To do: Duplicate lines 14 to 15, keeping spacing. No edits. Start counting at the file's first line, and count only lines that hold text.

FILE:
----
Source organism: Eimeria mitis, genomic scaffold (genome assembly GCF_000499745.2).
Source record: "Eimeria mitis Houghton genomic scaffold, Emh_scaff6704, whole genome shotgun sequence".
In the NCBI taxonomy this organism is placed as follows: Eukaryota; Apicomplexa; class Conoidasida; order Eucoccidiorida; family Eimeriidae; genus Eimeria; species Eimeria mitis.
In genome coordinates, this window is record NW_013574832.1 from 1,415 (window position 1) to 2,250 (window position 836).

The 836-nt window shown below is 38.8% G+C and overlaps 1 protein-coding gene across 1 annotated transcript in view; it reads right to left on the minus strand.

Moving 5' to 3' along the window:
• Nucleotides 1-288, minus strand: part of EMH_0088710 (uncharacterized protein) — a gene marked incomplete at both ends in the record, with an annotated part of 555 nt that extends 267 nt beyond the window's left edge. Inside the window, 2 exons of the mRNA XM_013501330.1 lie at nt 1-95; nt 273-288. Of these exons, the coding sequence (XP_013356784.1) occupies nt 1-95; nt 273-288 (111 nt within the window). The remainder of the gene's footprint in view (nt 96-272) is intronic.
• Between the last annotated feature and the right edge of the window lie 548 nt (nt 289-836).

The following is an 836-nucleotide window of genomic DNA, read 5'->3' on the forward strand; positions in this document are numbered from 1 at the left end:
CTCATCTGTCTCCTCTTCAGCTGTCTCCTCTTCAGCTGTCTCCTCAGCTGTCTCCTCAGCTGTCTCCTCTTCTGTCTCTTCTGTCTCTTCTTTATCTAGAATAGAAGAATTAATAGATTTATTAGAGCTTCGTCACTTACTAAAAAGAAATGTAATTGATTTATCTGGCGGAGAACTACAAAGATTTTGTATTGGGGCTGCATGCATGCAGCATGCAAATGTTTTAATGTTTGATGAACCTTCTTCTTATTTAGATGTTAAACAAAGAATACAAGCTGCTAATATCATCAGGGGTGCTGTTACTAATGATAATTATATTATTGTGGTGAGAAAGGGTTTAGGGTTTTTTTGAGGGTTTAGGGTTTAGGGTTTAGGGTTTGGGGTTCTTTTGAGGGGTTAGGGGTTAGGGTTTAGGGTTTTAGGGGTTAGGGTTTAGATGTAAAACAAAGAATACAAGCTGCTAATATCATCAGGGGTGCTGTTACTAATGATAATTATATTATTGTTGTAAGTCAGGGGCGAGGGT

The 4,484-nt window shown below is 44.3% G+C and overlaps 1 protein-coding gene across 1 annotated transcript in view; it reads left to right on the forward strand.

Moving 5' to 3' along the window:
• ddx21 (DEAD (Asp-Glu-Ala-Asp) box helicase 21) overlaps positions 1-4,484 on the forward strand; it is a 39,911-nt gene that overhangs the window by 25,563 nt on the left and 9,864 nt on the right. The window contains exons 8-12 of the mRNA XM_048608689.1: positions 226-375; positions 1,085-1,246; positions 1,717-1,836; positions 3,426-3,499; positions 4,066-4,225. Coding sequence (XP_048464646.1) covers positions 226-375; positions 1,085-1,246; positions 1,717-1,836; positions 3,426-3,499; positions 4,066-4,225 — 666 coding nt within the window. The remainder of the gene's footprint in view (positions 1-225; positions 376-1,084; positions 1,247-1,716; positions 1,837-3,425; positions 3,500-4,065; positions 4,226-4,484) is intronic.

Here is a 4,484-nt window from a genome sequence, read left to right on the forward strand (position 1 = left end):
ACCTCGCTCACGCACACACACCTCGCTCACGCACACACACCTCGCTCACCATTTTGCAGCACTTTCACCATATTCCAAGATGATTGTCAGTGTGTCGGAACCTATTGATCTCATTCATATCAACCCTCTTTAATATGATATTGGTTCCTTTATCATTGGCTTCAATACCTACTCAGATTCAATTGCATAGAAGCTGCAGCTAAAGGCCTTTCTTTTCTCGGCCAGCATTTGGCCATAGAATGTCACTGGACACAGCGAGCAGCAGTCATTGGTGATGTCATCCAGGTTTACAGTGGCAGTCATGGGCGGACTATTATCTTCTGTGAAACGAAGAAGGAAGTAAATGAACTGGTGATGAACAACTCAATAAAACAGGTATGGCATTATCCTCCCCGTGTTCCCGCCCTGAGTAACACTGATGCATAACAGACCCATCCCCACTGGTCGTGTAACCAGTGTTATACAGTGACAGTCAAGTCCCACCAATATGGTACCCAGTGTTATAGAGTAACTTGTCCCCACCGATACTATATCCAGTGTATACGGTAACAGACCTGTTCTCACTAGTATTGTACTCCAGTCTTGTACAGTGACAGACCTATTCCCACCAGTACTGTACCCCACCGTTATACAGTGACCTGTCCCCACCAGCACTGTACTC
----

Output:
Here is a 4,484-nt window from a genome sequence, read left to right on the forward strand (position 1 = left end):
ACCTCGCTCACGCACACACACCTCGCTCACGCACACACACCTCGCTCACCATTTTGCAGCACTTTCACCATATTCCAAGATGATTGTCAGTGTGTCGGAACCTATTGATCTCATTCATATCAACCCTCTTTAATATGATATTGGTTCCTTTATCATTGGCTTCAATACCTACTCAGATTCAATTGCATAGAAGCTGCAGCTAAAGGCCTTTCTTTTCTCGGCCAGCATTTGGCCATAGAATGTCACTGGACACAGCGAGCAGCAGTCATTGGTGATGTCATCCAGGTTTACAGTGGCAGTCATGGGCGGACTATTATCTTCTGTGAAACGAAGAAGGAAGTAAATGAACTGGTGATGAACAACTCAATAAAACAGGTATGGCATTATCCTCCCCGTGTTCCCGCCCTGAGTAACACTGATGCATAACAGACCCATCCCCACTGGTCGTGTAACCAGTGTTATACAGTGACAGTCAAGTCCCACCAATATGGTACCCAGTGTTATAGAGTAACTTGTCCCCACCGATACTATATCCAGTGTATACGGTAACAGACCTGTTCTCACTAGTATTGTACTCCAGTCTTGTACAGTGACAGACCTATTCCCACCAGTACTGTACCCCACCGTTATACAGTGACCTGTCCCCACCAGCACTGTACTC